Talk:Voice vote

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Relevance in Wikipedia[edit]

This article could be made more relevant to maintaining in the Wikipedia namespace if a list is given of countries/political systems in which the voice vote is used.

I think the use of a voice vote by Jack Murtha in the House of Representatives should be a good note on how this vote can be abused. —Preceding unsigned comment added by (talk) 21:09, 15 April 2011 (UTC)


I couldn't get from the article exactly how a voice vote works. Does everyone just shout at the same time? Do they queue up and tell people in a Catholic confession-style booth? How? I'm adding a context tag... 14:07, 1 November 2005 (UTC) (comment initially made by jdcooper when not signed in)

How is the article now? I took off the context tag already. Johnleemk | Talk 16:59, 22 November 2005 (UTC)
Thanks, it makes more sense to me now. So they all just make noise when the question is asked, and the speaker has to judge which shout-out was louder? Instead of being confused, i am now worried instead, it doesnt seem like a very accurate and precise way of running a country :/ Jdcooper 16:10, 23 November 2005 (UTC)
Heh, usually it's unanimous (or close to that) and it's quite easy to tell whether the motion passed or not. If there's even a hint of a discrepancy, you can bet someone will motion for a recorded vote. Johnleemk | Talk 06:30, 29 November 2005 (UTC)
Hmm, that's as may be, but the article mentions that: This tactic is used when the matter in question is either uncontroversial or paradoxically when the matter at hand is quite controversial and participants wish for "political cover." How does it work in this case? Jdcooper 09:47, 29 November 2005 (UTC)


"One such example is the Hughes Amendment. [...] The Senate passed the final S.49 on April 10, 1986 by voice vote and it was signed by the President on May 19, 1986."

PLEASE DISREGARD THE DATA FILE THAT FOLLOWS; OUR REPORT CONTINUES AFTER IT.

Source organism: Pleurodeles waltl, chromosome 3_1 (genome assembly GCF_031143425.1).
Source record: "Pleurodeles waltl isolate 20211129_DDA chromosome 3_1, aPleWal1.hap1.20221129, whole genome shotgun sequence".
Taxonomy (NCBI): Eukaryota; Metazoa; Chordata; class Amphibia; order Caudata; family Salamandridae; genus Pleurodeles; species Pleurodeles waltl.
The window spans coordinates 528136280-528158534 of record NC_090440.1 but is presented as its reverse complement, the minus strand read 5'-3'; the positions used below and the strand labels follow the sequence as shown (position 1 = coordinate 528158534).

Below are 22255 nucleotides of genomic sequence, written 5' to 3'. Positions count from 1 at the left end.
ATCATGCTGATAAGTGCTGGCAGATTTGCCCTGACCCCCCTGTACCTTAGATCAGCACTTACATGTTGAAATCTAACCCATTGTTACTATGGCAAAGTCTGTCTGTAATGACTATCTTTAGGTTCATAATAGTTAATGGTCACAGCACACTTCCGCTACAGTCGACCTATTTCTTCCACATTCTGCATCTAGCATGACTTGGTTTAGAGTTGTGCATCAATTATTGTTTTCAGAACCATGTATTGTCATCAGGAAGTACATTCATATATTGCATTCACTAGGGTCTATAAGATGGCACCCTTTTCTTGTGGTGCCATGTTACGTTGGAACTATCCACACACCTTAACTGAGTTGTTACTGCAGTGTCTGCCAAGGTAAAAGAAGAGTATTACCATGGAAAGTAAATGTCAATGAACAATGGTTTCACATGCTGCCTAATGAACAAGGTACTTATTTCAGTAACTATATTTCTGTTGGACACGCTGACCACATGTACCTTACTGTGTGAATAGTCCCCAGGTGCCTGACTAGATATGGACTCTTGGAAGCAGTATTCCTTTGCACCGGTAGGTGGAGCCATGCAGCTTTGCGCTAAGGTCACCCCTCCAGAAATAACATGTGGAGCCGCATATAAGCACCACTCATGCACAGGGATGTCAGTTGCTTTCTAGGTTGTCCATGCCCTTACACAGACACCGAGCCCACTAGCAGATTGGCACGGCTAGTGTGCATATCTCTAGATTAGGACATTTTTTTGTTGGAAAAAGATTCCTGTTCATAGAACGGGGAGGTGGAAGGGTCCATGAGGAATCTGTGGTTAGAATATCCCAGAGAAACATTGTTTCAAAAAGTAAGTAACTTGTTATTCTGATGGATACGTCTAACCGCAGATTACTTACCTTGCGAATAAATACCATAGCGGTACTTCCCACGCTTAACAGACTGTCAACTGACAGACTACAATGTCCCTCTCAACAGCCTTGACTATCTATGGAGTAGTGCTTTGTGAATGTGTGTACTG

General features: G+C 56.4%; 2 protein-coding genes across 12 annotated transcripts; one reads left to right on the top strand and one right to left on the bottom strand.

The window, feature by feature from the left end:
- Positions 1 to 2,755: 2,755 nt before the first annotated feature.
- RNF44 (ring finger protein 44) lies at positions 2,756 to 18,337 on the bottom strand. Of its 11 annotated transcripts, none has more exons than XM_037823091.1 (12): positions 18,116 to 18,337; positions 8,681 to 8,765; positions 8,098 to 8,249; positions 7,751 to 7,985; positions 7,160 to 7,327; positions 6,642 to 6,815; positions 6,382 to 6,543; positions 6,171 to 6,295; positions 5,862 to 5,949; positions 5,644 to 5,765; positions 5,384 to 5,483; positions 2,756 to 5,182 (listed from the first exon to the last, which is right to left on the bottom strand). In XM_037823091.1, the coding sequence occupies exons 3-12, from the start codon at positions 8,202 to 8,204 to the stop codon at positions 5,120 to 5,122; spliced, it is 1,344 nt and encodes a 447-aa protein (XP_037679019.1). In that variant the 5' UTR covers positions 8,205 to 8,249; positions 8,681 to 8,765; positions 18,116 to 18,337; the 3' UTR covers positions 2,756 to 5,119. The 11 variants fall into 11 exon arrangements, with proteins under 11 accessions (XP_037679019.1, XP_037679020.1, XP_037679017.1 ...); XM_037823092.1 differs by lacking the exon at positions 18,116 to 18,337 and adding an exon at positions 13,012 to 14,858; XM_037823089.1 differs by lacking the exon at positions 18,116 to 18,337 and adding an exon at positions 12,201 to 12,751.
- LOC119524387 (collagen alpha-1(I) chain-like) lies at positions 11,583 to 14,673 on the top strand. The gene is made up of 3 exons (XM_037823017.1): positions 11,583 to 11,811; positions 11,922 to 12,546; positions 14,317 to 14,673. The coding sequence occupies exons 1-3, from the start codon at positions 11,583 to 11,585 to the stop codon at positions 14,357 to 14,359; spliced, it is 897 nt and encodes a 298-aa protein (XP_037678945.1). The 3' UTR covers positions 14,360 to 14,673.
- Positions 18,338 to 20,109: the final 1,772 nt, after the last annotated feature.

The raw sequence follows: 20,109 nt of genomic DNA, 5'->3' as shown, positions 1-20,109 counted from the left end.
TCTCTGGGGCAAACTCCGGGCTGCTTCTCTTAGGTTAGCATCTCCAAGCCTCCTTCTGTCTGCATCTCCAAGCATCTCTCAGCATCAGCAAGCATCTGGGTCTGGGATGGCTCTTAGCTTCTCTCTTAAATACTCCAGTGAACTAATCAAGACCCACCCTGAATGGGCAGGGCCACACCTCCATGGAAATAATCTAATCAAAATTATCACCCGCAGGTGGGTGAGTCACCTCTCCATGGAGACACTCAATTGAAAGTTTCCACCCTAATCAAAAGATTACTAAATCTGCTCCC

in which country ?

"A voice vote in a legislative body refers to a vote taken on a topic where the participants merely respond verbally to a question with a spoken "yea" (yes), "nay" (no), or "present" (abstain) vote."
I suppose that this refers to english speaking countries ? or to the USA ?

--Jeremie (talk) 17:14, 21 October 2008 (UTC)

In public elections[edit]

This page focuses entirely on voice voting as it is used today, and fails to discuss its broader historic use. Prior to the adoption of the secret ballot viva voce voting was extremely common in general elections, and this Wikipedia page needs to deal with this so that it can be properly cited in pages that address the history of public elections. George Caleb Bingham's painting, The County Election, and William Hogarth's painting, The Polling both illustrate general elections (one in Missouri, one in England) carried out by voice vote. Several US patents were filed in the 19th century for pollbooks that simplified the polling place clerk's job of recording such votes. I wrote about this subject briefly in Section 2.1 of my book, Broken Ballots, (CSLI 2012); some of the sources I cite there are clearly relevant. Voice voting continues to be used in the Landsgemeinde of some Swiss cantons, although in that case, the electorate of the canton convenes as a legislative assembly, and as such, the discussion here is more directly applicable. Douglas W. Jones (talk) 16:05, 13 February 2015 (UTC)

Merge with Voting methods in deliberative assemblies[edit]

I think this article should merge into Voting methods in deliberative assemblies. Ronruser (talk) 16:43, 14 January 2016 (UTC)

On second thought, I'll leave it alone. Ronruser (talk) 21:07, 23 February 2016 (UTC)